As families look ahead to next school year, most parents surveyed say they will read the syllabus provided by their child’s teacher and skim their child’s textbooks to see what content they include, but few parents indicate they will go further than this. More parents, however, report they would take action if content is missing than if they disagree with included content, with 64% of parents surveyed reporting they would talk to their child’s teacher and 54% of parents reporting they would talk to the school principal if they found out their child’s school was removing or avoiding content that they feel is important. More than 90% of parents surveyed indicated they believe schools should use educational materials that are historically accurate and reflect the diversity of our nation’s history, and 86% of parents indicated they believe schools should use curriculum that prepares students to think critically and to actively participate in our democracy.
Parents’ comfort with their children being at school in-person remains strong, with 84% of parents surveyed reporting feeling comfortable with this. Forty-nine percent of parents surveyed also reported they believe the pandemic is almost over (23%) or over (26%).
“Across the arc of the pandemic, we’ve seen parents’ concerns about COVID-19 and school change, and today half of parents believe the pandemic is over or almost over and parents feel quite comfortable with having their child at school in person,” said Judy Monroe, president and CEO of the CDC Foundation. “What has not changed is that parents continue to voice strong support for schools offering mental health resources and services to children.”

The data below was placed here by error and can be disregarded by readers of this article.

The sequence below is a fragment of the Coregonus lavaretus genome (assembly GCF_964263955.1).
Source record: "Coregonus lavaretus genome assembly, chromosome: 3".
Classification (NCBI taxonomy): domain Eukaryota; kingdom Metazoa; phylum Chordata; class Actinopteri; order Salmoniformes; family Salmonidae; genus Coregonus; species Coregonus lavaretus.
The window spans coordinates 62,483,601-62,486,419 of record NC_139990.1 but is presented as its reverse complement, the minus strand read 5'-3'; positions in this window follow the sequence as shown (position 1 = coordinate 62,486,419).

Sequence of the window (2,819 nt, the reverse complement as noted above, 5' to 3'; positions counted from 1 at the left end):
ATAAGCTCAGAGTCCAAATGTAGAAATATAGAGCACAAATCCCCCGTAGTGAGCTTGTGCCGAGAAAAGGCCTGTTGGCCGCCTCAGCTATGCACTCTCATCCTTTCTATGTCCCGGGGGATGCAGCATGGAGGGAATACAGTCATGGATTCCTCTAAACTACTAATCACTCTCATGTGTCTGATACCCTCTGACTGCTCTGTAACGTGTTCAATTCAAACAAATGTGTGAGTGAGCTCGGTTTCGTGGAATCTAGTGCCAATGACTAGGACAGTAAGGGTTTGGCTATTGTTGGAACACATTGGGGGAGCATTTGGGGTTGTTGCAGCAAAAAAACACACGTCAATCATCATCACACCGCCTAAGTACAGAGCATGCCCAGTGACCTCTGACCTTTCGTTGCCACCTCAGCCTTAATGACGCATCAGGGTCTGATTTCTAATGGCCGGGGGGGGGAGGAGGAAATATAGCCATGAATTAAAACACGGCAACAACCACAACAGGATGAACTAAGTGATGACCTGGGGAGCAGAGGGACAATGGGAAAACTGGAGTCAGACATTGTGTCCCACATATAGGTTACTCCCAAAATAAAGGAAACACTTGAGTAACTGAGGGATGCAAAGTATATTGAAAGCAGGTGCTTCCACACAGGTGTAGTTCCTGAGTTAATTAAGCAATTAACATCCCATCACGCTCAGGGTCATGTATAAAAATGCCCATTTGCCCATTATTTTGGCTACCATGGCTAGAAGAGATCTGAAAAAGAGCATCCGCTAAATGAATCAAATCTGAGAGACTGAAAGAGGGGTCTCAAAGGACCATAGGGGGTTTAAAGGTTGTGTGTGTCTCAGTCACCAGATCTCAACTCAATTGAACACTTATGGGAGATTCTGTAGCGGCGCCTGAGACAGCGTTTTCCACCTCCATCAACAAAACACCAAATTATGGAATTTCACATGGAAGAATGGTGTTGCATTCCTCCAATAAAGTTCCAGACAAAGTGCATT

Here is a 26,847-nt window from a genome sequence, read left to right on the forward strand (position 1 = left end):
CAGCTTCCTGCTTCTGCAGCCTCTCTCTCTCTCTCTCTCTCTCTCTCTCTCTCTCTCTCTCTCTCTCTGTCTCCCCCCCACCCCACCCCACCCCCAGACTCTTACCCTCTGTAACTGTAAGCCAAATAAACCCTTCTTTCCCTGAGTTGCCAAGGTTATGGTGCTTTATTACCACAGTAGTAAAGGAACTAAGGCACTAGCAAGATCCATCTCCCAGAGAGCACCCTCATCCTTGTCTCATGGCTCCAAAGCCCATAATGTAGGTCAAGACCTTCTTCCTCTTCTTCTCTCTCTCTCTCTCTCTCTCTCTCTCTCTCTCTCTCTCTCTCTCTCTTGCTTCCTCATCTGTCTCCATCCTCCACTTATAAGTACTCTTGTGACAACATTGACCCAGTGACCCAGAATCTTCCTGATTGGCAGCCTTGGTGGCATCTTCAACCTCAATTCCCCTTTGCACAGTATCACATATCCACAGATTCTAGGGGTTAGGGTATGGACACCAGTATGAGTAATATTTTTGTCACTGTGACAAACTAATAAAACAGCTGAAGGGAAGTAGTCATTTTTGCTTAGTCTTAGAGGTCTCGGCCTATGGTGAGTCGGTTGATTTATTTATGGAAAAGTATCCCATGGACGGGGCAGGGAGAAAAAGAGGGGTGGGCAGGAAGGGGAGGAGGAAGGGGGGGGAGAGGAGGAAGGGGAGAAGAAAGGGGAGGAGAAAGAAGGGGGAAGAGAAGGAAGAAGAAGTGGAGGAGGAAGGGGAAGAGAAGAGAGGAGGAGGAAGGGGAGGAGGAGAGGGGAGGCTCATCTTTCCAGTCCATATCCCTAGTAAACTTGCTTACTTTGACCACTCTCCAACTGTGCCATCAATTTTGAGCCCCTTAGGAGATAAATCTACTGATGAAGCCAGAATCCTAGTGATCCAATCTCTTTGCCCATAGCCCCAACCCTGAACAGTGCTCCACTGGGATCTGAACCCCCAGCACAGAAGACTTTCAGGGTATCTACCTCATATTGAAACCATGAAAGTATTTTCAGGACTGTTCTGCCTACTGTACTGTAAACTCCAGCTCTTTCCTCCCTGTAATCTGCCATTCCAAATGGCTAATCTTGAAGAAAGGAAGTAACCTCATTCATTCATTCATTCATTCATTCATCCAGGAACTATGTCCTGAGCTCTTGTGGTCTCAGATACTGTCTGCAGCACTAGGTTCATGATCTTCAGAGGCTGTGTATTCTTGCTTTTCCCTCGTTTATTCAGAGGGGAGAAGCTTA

Parents overwhelmingly want schools to provide safe learning environments where all students have a voice, with 96% of parents surveyed indicating they believe schools have a responsibility to keep students safe in the classroom and 92% indicating they believe schools should make sure all students feel seen, heard and included at school.
“The majority of parents want all students to feel seen, heard and included at school. Parents have also identified the importance of safe and supportive schools,” said Kathleen Ethier, PhD, director of CDC’s Division of Adolescent and School Health. “When learning environments are safe and supportive, students feel engaged and connected and their health and well-being improves. Promoting safe and supportive schools, promotes the health of students.”
National PTA, in partnership with the CDC Foundation, hosted a virtual townhall on Creating Safe, Supportive Learning Environments for All Students. The townhall featured conversations with experts, advocates and parent leaders on the state of adolescent mental health, efforts to foster student well-being and how parent leaders can champion school-based mental health in their communities. A recording of the townhall can be viewed on National PTA’s Facebook page.
“At PTA, we remain committed to bringing together families, schools and communities; making sure families’ voices and perspectives are heard and included; and bringing knowledge, tools and resources into the lives of families to help them navigate challenges and thrive,” said Nathan R. Monell, CAE, National PTA executive director. “Our townhall and parent surveys are an important part of these efforts and our association’s mission to make a difference for the education, health, safety and well-being of every child and make every child’s potential a reality.”